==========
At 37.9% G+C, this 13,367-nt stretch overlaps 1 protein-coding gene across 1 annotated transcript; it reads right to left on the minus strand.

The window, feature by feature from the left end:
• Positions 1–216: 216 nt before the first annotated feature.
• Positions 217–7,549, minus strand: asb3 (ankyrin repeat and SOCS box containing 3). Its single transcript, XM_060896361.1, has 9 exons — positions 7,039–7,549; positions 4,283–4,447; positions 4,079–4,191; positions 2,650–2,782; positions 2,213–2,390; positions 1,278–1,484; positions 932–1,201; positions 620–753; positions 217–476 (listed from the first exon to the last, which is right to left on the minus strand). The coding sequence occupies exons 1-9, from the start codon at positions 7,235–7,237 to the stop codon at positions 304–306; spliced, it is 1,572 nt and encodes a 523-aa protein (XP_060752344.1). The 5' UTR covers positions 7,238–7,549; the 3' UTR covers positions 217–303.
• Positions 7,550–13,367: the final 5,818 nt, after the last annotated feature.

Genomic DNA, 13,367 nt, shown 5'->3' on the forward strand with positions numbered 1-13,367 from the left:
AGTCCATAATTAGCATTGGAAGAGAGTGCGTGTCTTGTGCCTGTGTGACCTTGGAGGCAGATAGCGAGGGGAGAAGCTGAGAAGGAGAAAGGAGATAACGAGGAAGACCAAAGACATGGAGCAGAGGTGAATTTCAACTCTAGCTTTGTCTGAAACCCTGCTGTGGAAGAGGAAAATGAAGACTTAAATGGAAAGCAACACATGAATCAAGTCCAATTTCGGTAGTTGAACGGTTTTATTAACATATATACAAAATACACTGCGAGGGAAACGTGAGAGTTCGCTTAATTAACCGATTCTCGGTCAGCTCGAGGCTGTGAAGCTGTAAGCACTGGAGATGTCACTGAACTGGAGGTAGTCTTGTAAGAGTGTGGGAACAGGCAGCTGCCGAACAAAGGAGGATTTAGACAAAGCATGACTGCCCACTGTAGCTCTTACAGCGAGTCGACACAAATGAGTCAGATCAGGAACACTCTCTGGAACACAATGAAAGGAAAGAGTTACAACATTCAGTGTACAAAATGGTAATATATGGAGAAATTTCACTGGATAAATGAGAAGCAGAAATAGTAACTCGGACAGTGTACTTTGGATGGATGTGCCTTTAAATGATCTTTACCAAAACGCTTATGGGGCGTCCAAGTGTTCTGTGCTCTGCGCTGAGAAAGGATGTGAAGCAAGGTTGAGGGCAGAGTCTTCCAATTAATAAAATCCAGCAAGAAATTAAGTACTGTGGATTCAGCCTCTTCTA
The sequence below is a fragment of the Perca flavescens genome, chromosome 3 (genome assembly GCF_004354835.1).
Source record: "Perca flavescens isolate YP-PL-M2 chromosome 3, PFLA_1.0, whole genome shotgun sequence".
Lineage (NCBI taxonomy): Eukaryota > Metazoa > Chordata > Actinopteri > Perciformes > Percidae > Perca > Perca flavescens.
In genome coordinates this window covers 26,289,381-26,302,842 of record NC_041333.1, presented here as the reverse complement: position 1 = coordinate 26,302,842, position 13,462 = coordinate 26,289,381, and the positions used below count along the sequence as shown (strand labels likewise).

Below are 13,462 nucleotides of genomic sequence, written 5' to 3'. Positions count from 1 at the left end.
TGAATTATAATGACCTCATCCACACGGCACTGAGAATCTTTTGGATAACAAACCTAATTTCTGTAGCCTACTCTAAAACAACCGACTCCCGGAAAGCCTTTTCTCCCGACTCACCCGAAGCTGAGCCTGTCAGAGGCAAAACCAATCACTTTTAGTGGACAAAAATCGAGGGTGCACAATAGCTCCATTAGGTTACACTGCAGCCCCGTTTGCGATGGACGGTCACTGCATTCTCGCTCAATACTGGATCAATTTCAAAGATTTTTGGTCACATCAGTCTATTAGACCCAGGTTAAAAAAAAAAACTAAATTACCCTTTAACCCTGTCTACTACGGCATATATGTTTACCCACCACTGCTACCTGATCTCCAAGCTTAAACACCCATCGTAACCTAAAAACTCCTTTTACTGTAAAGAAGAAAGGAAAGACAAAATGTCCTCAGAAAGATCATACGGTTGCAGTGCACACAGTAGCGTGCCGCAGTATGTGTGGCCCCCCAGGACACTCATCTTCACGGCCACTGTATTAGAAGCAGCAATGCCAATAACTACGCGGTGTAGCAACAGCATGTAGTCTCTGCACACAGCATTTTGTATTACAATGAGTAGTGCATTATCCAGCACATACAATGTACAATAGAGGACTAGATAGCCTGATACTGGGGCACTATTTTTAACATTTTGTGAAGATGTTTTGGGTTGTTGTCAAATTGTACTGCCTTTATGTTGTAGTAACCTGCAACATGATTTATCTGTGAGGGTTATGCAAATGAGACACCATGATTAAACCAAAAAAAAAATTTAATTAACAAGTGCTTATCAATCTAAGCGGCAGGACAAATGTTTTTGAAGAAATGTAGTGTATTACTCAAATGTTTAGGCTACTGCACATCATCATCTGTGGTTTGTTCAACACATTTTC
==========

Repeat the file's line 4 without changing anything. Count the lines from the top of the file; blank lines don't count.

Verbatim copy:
• Positions 217–7,549, minus strand: asb3 (ankyrin repeat and SOCS box containing 3). Its single transcript, XM_060896361.1, has 9 exons — positions 7,039–7,549; positions 4,283–4,447; positions 4,079–4,191; positions 2,650–2,782; positions 2,213–2,390; positions 1,278–1,484; positions 932–1,201; positions 620–753; positions 217–476 (listed from the first exon to the last, which is right to left on the minus strand). The coding sequence occupies exons 1-9, from the start codon at positions 7,235–7,237 to the stop codon at positions 304–306; spliced, it is 1,572 nt and encodes a 523-aa protein (XP_060752344.1). The 5' UTR covers positions 7,238–7,549; the 3' UTR covers positions 217–303.